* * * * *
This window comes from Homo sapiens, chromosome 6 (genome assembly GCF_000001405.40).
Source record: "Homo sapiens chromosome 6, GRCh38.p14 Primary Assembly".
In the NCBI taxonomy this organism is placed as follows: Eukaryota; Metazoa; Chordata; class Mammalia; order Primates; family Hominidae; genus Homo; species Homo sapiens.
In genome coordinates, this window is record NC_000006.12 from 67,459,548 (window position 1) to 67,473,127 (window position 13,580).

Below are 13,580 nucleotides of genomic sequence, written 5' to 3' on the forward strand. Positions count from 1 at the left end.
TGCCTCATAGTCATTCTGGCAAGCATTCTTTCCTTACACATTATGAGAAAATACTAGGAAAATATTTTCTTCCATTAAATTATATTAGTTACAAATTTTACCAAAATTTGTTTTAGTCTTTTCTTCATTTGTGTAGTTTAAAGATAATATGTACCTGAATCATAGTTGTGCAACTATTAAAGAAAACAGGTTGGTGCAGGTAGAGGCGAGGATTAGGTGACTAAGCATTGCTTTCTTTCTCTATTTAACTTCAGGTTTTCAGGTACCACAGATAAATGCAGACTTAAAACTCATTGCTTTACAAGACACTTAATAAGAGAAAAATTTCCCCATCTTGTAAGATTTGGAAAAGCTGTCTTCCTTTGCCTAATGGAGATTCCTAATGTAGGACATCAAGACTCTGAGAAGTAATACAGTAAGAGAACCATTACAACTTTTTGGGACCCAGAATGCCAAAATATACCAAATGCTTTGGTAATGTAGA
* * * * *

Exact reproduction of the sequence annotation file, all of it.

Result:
This window comes from Homo sapiens, chromosome 6 (genome assembly GCF_000001405.40).
Source record: "Homo sapiens chromosome 6, GRCh38.p14 Primary Assembly".
In the NCBI taxonomy this organism is placed as follows: Eukaryota; Metazoa; Chordata; class Mammalia; order Primates; family Hominidae; genus Homo; species Homo sapiens.
In genome coordinates, this window is record NC_000006.12 from 67,459,548 (window position 1) to 67,473,127 (window position 13,580).

Below are 13,580 nucleotides of genomic sequence, written 5' to 3' on the forward strand. Positions count from 1 at the left end.
TGCCTCATAGTCATTCTGGCAAGCATTCTTTCCTTACACATTATGAGAAAATACTAGGAAAATATTTTCTTCCATTAAATTATATTAGTTACAAATTTTACCAAAATTTGTTTTAGTCTTTTCTTCATTTGTGTAGTTTAAAGATAATATGTACCTGAATCATAGTTGTGCAACTATTAAAGAAAACAGGTTGGTGCAGGTAGAGGCGAGGATTAGGTGACTAAGCATTGCTTTCTTTCTCTATTTAACTTCAGGTTTTCAGGTACCACAGATAAATGCAGACTTAAAACTCATTGCTTTACAAGACACTTAATAAGAGAAAAATTTCCCCATCTTGTAAGATTTGGAAAAGCTGTCTTCCTTTGCCTAATGGAGATTCCTAATGTAGGACATCAAGACTCTGAGAAGTAATACAGTAAGAGAACCATTACAACTTTTTGGGACCCAGAATGCCAAAATATACCAAATGCTTTGGTAATGTAGA